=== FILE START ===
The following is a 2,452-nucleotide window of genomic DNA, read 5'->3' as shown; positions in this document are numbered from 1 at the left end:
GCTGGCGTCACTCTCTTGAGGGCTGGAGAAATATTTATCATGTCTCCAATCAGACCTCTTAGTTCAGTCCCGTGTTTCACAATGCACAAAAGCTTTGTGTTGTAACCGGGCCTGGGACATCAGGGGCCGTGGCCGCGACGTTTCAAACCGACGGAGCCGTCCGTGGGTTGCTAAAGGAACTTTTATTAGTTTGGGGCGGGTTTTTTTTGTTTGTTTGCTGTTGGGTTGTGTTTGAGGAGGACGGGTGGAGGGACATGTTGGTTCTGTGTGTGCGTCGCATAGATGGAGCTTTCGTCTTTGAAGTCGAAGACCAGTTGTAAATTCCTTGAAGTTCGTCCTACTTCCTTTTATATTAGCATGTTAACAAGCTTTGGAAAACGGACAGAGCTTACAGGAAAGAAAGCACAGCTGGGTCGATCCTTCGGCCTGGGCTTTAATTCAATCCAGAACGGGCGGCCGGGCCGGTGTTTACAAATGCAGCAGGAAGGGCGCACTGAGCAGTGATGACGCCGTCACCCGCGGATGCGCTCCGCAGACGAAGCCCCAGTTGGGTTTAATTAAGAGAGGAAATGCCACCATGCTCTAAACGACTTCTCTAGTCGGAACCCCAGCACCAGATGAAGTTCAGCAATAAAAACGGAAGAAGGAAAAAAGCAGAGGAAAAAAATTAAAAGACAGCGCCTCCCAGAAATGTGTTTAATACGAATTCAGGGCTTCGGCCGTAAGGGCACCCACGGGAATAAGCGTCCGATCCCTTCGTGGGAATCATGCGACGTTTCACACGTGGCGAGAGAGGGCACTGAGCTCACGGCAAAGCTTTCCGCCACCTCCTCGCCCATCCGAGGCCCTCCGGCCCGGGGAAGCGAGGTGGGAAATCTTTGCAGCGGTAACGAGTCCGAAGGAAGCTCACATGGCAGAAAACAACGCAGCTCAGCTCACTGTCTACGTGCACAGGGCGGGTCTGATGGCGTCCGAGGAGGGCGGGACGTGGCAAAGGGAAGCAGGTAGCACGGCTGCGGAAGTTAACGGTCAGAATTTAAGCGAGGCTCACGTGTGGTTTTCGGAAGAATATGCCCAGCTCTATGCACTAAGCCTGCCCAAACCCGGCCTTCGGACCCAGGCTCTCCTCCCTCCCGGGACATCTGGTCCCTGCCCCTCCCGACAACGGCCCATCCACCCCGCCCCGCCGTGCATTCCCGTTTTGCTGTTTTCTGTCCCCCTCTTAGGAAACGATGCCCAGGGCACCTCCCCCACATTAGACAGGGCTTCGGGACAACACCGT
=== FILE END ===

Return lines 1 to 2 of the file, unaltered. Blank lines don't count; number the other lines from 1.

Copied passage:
The following is a 2,452-nucleotide window of genomic DNA, read 5'->3' as shown; positions in this document are numbered from 1 at the left end:
GCTGGCGTCACTCTCTTGAGGGCTGGAGAAATATTTATCATGTCTCCAATCAGACCTCTTAGTTCAGTCCCGTGTTTCACAATGCACAAAAGCTTTGTGTTGTAACCGGGCCTGGGACATCAGGGGCCGTGGCCGCGACGTTTCAAACCGACGGAGCCGTCCGTGGGTTGCTAAAGGAACTTTTATTAGTTTGGGGCGGGTTTTTTTTGTTTGTTTGCTGTTGGGTTGTGTTTGAGGAGGACGGGTGGAGGGACATGTTGGTTCTGTGTGTGCGTCGCATAGATGGAGCTTTCGTCTTTGAAGTCGAAGACCAGTTGTAAATTCCTTGAAGTTCGTCCTACTTCCTTTTATATTAGCATGTTAACAAGCTTTGGAAAACGGACAGAGCTTACAGGAAAGAAAGCACAGCTGGGTCGATCCTTCGGCCTGGGCTTTAATTCAATCCAGAACGGGCGGCCGGGCCGGTGTTTACAAATGCAGCAGGAAGGGCGCACTGAGCAGTGATGACGCCGTCACCCGCGGATGCGCTCCGCAGACGAAGCCCCAGTTGGGTTTAATTAAGAGAGGAAATGCCACCATGCTCTAAACGACTTCTCTAGTCGGAACCCCAGCACCAGATGAAGTTCAGCAATAAAAACGGAAGAAGGAAAAAAGCAGAGGAAAAAAATTAAAAGACAGCGCCTCCCAGAAATGTGTTTAATACGAATTCAGGGCTTCGGCCGTAAGGGCACCCACGGGAATAAGCGTCCGATCCCTTCGTGGGAATCATGCGACGTTTCACACGTGGCGAGAGAGGGCACTGAGCTCACGGCAAAGCTTTCCGCCACCTCCTCGCCCATCCGAGGCCCTCCGGCCCGGGGAAGCGAGGTGGGAAATCTTTGCAGCGGTAACGAGTCCGAAGGAAGCTCACATGGCAGAAAACAACGCAGCTCAGCTCACTGTCTACGTGCACAGGGCGGGTCTGATGGCGTCCGAGGAGGGCGGGACGTGGCAAAGGGAAGCAGGTAGCACGGCTGCGGAAGTTAACGGTCAGAATTTAAGCGAGGCTCACGTGTGGTTTTCGGAAGAATATGCCCAGCTCTATGCACTAAGCCTGCCCAAACCCGGCCTTCGGACCCAGGCTCTCCTCCCTCCCGGGACATCTGGTCCCTGCCCCTCCCGACAACGGCCCATCCACCCCGCCCCGCCGTGCATTCCCGTTTTGCTGTTTTCTGTCCCCCTCTTAGGAAACGATGCCCAGGGCACCTCCCCCACATTAGACAGGGCTTCGGGACAACACCGT